Source | Linkedin.com  |  BY:Betty Liu, Founder/CEO at Radiate, Inc.

We’ve all been there. Your blood pressure rises, words trip out of your mouth, you are blinking in disbelief. You’re asking yourself: How can this person not “get” what I’m saying?

Truth is they are probably asking themselves the same thing.

This is an all too common scene in the workplace. Conflict is something you’ve been told since your first summer job to avoid whenever possible. Work is supposed to be about teamwork and collaboration towards a common goal, not about conflicting opinions and raised voices, right?

Many of us are hired for our unique way of looking at the world, for the ideas that we bring to our organizations. Same story with the people around us. So why are we surprised when not everyone shares our point of view? By design, they shouldn’t!

Whether we like it or not, conflict shows that we are engaged in our jobs. Our quest to assert our opinions over a task, or an aspect of work shows that we care. And I don’t know about you, but give me this over apathy any day!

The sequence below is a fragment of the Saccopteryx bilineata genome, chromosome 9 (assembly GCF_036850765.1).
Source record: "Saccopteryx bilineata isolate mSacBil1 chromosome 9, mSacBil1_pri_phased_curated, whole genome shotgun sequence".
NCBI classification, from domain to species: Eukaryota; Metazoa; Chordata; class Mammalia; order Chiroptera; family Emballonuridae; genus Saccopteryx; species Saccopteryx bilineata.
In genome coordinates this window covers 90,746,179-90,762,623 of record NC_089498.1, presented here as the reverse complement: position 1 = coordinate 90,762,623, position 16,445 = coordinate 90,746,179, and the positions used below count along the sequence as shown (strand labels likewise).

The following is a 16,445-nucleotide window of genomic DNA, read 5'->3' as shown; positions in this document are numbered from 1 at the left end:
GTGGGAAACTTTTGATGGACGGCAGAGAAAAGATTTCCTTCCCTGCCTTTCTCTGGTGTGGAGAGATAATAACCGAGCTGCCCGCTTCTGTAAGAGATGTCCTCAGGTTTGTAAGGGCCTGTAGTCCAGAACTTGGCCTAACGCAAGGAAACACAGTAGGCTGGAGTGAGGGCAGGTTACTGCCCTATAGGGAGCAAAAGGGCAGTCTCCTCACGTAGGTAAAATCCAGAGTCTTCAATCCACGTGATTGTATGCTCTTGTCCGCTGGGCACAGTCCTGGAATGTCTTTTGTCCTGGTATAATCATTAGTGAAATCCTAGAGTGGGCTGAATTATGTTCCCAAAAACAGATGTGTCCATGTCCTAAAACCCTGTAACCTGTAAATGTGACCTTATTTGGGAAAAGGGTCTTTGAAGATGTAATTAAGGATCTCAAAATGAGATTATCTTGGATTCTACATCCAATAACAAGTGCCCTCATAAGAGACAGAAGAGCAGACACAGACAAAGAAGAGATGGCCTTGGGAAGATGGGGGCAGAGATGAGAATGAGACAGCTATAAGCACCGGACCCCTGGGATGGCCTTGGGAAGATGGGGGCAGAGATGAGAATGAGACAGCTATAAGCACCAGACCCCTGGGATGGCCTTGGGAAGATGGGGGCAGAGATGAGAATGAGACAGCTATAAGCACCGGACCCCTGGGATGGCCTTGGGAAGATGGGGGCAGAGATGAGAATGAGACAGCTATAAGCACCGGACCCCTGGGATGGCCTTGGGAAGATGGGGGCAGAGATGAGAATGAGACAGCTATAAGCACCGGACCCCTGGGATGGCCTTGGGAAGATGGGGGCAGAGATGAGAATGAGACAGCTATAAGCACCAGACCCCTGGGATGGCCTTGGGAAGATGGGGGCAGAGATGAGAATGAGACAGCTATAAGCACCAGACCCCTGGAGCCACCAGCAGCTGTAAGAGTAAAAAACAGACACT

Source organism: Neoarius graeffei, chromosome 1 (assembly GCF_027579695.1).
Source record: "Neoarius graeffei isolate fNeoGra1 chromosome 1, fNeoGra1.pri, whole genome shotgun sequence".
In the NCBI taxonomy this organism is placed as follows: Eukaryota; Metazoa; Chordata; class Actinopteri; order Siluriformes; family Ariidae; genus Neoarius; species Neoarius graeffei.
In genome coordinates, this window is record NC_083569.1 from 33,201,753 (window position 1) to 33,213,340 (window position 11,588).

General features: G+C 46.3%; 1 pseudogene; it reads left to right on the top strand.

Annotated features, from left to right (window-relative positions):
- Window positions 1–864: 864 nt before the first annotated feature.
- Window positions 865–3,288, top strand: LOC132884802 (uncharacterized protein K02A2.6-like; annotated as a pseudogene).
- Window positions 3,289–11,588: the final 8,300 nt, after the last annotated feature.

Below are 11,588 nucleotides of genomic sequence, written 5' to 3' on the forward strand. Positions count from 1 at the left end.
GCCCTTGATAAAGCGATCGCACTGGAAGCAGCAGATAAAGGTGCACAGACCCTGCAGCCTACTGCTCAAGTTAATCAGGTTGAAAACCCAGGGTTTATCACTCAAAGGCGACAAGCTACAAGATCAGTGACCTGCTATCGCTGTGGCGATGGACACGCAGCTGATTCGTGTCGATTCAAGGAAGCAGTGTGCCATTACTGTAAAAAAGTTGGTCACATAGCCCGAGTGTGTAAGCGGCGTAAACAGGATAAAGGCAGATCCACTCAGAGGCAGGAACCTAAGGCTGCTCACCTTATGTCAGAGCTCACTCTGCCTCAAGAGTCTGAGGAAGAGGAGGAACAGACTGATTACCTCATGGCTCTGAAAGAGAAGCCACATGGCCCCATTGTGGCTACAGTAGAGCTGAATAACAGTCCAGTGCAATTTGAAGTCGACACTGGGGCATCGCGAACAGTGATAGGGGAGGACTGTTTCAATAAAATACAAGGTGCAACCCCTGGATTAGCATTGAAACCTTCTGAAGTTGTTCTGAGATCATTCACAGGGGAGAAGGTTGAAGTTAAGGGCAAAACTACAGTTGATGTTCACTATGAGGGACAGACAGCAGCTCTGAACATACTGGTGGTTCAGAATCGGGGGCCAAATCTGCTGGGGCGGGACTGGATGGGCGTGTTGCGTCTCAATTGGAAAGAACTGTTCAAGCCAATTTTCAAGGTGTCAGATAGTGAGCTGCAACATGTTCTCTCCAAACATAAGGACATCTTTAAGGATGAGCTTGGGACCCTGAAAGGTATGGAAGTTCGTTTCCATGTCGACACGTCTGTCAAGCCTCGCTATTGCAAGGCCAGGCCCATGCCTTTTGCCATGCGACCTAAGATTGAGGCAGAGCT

But something is not working when just over 70% of American workers are described as disengaged from their jobs. Could this disengagement be linked towards our resistance to conflict? As author Daniel Pink discusses in one of his talks, one of the factors that lead to better performance and personal satisfaction is autonomy. Pink describes autonomy as our “desire to be self-directed, to direct our own lives. In many ways, traditional notions of management run foul of this. Management is great if you want compliance, but if you want engagement…self-direction is better.”

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